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UPDATE: IN COMMENT SECTION BELOW, STEELHEAD ASSOCIATION’S FRANK EMERSON RESPONDS AND SAYS, WELL, YES, WE HAVE RECEIVED A LITTLE BIT OF MONEY FROM CAL AM.

The Monterey Herald’s most recent editorial on the important subject of water might have been compelling if its premise had been correct. Ironically, the errant editorial began with a lecture strongly and wrongly insinuating that backers of a public takeover of Cam Am Water play fast and loose with the facts.

The focus of the piece Thursday’s was that “some public water advocates have expressed the view” that the Carmel River Steelhead Association supports Cal Am’s deeply troubled desalination project because the organization has received money for its noble work protecting the fish in the endangered river.

(I would include a link to the editorial but as far as I can tell it is not been posted to the web.)

The Herald doesn’t get specific about the source of the supposed payments to the association, but the editorial seems to be saying that those unnamed “public water advocates” have alleged that the association gets money from Cal Am. The Herald doesn’t identify or quote any of the public water advocates who purportedly have accused the association of having been bought off. I could be wrong, but I believe there were no names or quotations in the article because nobody has made such an accusation, at least not in any type of public forum.

Several years ago, I asked one of the association’s most active leaders, Frank Emerson, if the group was getting any money from Cal Am. I raised the question largely because Emerson has defended Cal Am so strongly and has been so vigorous in his criticism of Cal Am’s critics. He said Cal Am hadn’t provided a penny. I believed him then and I believe him now. I disagree with Emerson’s view of Cal Am. He seems to forget that its record of overpumping the Carmel River and its neglect of the San Clemente Dam were key reasons that the steelhead are in danger in the first place. I disagree with his opinion but I don’t question his honesty.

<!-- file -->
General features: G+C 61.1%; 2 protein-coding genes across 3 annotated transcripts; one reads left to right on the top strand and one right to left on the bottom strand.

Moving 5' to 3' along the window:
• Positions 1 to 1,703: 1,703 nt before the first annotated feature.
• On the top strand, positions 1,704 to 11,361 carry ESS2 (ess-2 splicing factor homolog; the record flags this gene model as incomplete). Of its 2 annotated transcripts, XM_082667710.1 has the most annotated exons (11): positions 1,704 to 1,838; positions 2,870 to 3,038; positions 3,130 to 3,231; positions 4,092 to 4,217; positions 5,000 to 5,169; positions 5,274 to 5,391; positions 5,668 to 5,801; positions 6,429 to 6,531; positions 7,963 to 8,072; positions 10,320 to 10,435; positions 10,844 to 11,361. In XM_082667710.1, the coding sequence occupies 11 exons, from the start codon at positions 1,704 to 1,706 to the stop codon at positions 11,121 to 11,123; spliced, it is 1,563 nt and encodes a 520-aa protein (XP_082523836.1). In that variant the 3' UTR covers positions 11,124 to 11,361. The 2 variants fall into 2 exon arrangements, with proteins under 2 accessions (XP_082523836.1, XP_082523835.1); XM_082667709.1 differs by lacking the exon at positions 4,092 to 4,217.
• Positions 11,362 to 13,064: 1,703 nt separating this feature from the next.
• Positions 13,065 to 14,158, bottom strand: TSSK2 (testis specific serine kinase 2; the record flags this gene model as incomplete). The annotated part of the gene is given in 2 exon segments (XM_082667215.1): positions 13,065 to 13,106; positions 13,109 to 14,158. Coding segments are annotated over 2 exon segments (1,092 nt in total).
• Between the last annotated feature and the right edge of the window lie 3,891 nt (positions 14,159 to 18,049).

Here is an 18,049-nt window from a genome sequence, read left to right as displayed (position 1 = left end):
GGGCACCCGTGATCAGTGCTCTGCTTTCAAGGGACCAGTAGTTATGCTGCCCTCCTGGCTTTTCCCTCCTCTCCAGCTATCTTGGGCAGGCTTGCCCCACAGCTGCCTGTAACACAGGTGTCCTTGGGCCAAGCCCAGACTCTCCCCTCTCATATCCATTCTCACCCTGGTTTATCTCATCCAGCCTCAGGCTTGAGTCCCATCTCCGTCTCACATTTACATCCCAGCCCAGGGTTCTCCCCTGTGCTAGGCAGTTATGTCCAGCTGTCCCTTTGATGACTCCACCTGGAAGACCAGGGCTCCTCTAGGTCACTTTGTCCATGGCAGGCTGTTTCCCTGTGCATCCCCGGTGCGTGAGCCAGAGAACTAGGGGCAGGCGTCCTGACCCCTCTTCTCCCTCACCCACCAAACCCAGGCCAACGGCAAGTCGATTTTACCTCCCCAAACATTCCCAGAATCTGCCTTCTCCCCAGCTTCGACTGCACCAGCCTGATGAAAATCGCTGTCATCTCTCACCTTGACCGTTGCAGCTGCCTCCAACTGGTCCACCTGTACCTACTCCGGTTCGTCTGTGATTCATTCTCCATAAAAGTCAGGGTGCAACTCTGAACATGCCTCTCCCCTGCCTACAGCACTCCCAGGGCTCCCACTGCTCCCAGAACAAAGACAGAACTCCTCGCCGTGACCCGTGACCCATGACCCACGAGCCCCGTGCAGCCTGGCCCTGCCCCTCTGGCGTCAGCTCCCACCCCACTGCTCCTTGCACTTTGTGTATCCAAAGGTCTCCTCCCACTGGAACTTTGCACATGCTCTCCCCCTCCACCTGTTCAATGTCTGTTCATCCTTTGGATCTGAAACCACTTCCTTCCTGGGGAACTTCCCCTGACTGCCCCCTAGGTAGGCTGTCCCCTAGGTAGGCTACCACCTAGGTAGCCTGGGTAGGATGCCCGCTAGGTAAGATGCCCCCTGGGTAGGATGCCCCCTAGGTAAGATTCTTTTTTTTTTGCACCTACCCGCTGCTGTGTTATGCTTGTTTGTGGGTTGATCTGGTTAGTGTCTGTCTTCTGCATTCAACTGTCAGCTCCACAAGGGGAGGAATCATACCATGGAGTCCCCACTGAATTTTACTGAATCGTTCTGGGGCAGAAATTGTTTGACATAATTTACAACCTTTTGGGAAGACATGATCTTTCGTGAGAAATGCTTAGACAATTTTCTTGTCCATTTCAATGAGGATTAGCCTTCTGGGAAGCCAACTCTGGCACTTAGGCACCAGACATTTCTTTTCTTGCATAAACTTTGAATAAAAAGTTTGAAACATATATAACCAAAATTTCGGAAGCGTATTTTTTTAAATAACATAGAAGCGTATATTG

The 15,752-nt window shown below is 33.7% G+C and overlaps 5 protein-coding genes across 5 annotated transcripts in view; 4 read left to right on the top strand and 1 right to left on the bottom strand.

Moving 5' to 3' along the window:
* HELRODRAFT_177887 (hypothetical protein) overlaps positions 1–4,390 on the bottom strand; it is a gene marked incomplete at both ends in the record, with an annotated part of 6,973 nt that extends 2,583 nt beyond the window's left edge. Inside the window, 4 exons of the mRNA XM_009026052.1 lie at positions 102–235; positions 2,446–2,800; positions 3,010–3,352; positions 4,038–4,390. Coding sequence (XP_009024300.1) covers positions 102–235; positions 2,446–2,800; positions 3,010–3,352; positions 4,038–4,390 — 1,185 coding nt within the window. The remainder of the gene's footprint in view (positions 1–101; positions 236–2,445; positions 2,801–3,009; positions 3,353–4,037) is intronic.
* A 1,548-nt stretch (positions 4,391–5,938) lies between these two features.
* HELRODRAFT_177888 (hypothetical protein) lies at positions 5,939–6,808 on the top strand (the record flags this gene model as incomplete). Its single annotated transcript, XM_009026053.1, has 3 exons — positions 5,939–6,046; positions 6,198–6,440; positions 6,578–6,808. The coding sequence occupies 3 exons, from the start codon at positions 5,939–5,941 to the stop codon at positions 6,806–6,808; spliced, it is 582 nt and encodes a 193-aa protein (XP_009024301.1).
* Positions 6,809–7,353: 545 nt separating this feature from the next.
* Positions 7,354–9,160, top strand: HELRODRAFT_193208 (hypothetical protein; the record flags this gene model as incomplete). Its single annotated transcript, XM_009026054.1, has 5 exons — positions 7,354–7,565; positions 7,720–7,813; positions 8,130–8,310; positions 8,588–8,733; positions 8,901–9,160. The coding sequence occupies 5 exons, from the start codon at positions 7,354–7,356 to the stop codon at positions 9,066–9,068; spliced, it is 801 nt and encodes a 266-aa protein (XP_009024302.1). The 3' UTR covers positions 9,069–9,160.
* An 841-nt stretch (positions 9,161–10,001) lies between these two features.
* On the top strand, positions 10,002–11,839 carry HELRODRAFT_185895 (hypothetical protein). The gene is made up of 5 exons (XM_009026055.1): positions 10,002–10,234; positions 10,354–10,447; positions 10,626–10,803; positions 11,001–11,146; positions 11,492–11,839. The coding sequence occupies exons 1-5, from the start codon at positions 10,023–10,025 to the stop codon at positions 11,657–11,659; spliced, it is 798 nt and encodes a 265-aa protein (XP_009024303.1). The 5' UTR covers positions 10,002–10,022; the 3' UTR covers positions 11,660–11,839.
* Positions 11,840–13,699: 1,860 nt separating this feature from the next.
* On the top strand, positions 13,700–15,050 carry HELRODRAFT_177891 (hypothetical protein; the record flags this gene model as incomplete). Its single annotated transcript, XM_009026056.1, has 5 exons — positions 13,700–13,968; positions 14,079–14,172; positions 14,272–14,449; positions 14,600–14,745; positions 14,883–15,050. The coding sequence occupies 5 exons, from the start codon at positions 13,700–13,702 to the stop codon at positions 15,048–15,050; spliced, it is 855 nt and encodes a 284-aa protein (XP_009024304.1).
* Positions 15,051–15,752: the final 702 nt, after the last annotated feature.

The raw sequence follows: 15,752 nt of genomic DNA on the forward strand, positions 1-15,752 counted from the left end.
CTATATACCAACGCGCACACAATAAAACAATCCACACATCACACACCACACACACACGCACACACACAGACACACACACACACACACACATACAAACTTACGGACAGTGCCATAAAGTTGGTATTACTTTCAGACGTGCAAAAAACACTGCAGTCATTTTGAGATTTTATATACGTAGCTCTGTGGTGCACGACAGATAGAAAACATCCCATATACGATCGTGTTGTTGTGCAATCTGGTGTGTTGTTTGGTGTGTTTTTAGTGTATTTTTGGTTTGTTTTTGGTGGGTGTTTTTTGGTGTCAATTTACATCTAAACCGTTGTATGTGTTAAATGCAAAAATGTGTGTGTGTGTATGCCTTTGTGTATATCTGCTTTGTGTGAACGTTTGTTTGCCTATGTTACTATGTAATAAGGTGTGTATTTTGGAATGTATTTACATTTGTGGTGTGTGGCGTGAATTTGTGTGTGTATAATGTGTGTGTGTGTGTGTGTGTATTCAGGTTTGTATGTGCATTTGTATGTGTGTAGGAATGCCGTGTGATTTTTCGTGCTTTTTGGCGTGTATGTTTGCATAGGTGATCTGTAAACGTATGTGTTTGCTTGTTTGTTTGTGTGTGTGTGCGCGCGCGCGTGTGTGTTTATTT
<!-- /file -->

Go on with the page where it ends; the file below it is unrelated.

The issue of a public takeover will be on the ballot late next year. The last time the issue was on a public ballot, Cal Am fended off the effort through an exceptionally well funded and deceptive advertising blitz. If the Herald wants to play any useful role in the next election, here’s hoping it plays it straighter than it did this week.

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Thief stealing from handbag of a woman.This probably will not surprise you. The people who are supposed to be in charge of solving the Monterey Peninsula’s water crisis have elected to go into some hugely important negotiations with state water regulators under the cloak of secrecy.

Apparently they have forgotten, once again, that secrecy is one of the main reasons the Peninsula is still in a water crisis. Let one lawyer find an excuse for secrecy and the people who are supposed to be representing the public interest in this big and expensive water mess will cheerfully exclude the public from the conversation and then act as though they had no choice.

One possibility is that officials of California American Water, the Peninsula mayors and others simply believe that their jobs will be easier without the muss and fuss that the public is so capable of producing.

A more ominous and more likely explanation is that they fear the results will not be heavily weighted in favor of Cal Am and others such as the hospitality industry, which speaks with a loud voice when it counsels the mayors and other officials both elected and appointed.

This time, the secrecy has been wrapped around details of a proposal that was advanced to the state last month. It advocates a relaxation of the state-imposed timeline for cutting back on the amount of water that Cal Am pumps from the Carmel River each year.

In order to force the Peninsula to stop degrading the river, the state set a series of deadlines and pumping limits that, if they go into effect, would devastate the Peninsula’s economy. The negotiations that are likely to begin this summer between local interests and the state are of utmost importance to everyone on the Peninsula – and by everyone, we’re talking about everyone, not just those who take lunch regularly with lawyers and lobbyists.

An article in the Monterey Herald on Saturday has Carmel Mayor Jason Burnett assuring us that there will be plenty of time for public involvement later, after local officialdom has hammered out a tentative agreement with the state. There will be public hearings, Burnett said, suggesting that public officials pay attention to what the public says at public hearings after the powers that be have reached consensus.

Even by the standards of Cal Am and its elected accomplices, this decision to keep the public in the dark rests on exceedingly flimsy grounds. Once upon a time there was a lawsuit challenging the state’s right to order a cutback on Carmel River pumping. The suit was suspended three years ago, but lawyers for the state determined that details of the current proposal are exempt from disclosure because of that litigation. Among the many problems with that position is a lawsuit suspended three years ago is, for all practical purposes, non-existent. Another is that lawyers for the state are not decision-makers. They are supposed to give advice. If members of the state water board want to tell the citizens of the Peninsula to pound sand, let them come out and tell us why.